Christian Krohg

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The following article is from The Great Soviet Encyclopedia (1979). It might be outdated or ideologically biased.

Krohg, Christian

 

Born Aug. 13, 1852, in Vestre Aker, near Christiania, now Oslo; died Oct. 16, 1925, in Oslo. Norwegian painter.

Krohg studied in Karlsruhe and Berlin from 1874 to 1879. In 1909 he became a professor and director of the Academy of Art in Christiania. Krohg created a wide range of realistic genre pictures and psychologically penetrating portraits; with great warmth of feeling he portrayed sailors struggling against the elements (Hard to Port!, 1879; Rough Wind, 1882, Royal Palace, Oslo), as well as poor city folk (Portrait of a Girl, 1886). Certain of his works also contained criticisms of society, such as Albertine in the Police Station (1886–87; all works mentioned, except one, are in the National Gallery in Oslo).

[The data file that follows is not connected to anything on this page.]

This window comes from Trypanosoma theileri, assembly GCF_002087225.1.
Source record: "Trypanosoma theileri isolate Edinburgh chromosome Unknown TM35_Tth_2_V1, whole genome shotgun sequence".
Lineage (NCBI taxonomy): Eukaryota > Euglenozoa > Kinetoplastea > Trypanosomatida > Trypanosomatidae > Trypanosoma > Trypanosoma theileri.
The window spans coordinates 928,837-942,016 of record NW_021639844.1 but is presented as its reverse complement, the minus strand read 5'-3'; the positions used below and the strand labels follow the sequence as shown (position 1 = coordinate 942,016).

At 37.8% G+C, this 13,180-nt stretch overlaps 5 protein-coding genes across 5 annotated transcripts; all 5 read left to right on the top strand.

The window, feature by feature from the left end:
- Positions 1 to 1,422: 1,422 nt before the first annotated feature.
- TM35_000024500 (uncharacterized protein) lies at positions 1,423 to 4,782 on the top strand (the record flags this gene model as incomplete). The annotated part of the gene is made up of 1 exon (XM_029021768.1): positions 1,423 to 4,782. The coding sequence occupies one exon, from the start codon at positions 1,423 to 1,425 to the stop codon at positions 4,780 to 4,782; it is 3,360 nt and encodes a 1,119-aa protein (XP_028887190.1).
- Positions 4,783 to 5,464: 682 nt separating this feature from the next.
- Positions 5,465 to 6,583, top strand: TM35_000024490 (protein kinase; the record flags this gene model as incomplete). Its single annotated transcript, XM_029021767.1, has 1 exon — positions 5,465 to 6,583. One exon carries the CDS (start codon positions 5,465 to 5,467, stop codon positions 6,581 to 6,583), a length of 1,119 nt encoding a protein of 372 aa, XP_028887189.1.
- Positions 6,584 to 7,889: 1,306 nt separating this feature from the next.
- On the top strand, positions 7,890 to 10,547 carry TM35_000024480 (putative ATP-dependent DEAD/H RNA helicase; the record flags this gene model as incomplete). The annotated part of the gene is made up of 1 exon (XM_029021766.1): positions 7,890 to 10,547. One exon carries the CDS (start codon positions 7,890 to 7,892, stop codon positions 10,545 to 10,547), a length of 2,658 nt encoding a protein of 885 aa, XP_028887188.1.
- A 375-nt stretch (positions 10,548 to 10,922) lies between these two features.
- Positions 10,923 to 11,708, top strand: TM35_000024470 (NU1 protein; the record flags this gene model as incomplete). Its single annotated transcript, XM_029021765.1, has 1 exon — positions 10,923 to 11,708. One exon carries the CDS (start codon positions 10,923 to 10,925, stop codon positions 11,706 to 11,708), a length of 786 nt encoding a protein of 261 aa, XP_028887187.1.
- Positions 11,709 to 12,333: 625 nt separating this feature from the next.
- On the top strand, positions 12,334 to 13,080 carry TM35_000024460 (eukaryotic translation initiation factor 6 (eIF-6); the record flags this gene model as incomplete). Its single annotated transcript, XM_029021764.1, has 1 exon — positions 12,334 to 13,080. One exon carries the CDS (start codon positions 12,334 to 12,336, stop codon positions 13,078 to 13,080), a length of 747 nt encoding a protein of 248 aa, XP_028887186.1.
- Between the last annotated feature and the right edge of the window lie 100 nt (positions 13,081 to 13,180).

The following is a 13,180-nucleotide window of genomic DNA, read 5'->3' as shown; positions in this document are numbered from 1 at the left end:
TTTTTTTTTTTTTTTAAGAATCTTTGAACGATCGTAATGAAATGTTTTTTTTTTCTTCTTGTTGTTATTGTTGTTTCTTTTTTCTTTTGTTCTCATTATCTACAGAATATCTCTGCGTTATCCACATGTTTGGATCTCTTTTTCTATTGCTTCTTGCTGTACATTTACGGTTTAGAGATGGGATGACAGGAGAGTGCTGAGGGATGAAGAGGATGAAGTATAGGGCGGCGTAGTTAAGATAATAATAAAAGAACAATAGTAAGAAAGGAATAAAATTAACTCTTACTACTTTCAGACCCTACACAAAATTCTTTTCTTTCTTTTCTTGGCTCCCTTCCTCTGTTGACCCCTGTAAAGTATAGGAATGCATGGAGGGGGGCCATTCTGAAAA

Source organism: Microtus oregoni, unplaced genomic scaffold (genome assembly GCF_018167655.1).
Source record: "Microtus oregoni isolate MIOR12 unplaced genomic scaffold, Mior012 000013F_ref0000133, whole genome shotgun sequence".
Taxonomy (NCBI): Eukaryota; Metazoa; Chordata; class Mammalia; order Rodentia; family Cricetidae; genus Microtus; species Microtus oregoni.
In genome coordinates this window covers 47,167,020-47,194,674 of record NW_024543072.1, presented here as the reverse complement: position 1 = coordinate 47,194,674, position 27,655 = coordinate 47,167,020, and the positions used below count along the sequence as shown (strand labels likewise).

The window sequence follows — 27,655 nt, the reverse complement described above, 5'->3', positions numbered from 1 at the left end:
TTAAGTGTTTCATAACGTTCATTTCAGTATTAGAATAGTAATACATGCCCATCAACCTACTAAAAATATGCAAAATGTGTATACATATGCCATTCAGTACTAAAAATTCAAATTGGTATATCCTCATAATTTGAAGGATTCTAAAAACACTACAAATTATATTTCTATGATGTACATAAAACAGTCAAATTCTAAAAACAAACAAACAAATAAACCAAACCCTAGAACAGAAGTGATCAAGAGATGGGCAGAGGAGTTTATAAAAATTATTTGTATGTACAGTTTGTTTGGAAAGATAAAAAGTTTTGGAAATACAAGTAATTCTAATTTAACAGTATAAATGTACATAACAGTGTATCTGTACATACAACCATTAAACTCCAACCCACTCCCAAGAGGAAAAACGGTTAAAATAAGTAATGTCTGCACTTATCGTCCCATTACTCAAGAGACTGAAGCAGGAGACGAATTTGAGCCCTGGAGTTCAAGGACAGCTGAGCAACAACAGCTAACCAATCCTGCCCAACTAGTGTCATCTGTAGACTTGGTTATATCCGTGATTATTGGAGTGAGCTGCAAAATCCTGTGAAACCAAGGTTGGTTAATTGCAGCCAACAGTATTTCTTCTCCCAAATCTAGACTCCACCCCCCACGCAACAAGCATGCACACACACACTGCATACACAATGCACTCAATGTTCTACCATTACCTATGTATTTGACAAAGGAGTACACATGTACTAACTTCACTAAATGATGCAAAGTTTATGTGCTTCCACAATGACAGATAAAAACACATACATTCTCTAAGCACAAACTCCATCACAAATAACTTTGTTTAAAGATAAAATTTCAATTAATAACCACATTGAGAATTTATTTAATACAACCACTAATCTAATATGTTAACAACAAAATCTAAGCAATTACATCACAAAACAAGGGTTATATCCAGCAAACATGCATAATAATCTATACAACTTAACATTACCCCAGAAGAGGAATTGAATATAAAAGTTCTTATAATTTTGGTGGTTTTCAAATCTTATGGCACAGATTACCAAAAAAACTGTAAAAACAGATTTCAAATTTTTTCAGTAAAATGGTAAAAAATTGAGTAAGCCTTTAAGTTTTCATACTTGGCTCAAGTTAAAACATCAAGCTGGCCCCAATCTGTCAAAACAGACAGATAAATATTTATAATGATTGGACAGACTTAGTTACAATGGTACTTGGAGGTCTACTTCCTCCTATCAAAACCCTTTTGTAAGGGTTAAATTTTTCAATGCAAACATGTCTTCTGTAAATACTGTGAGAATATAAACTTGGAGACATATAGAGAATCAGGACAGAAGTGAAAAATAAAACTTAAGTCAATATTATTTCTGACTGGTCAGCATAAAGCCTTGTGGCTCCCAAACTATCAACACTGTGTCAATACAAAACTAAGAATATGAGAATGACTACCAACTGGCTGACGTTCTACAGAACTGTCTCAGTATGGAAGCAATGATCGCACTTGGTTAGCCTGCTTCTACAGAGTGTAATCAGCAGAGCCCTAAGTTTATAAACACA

REFERENCE

Gauguin, P. Christian Krohg. Oslo, 1932.
The Great Soviet Encyclopedia, 3rd Edition (1970-1979). © 2010 The Gale Group, Inc. All rights reserved.
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They were 'the bourgeoisie's disobedient sons' with Hans Jaeger (1854-1910) and Christian Krogh (1852-1925) as its leading figures--shocking news to Christiania's good citizens.

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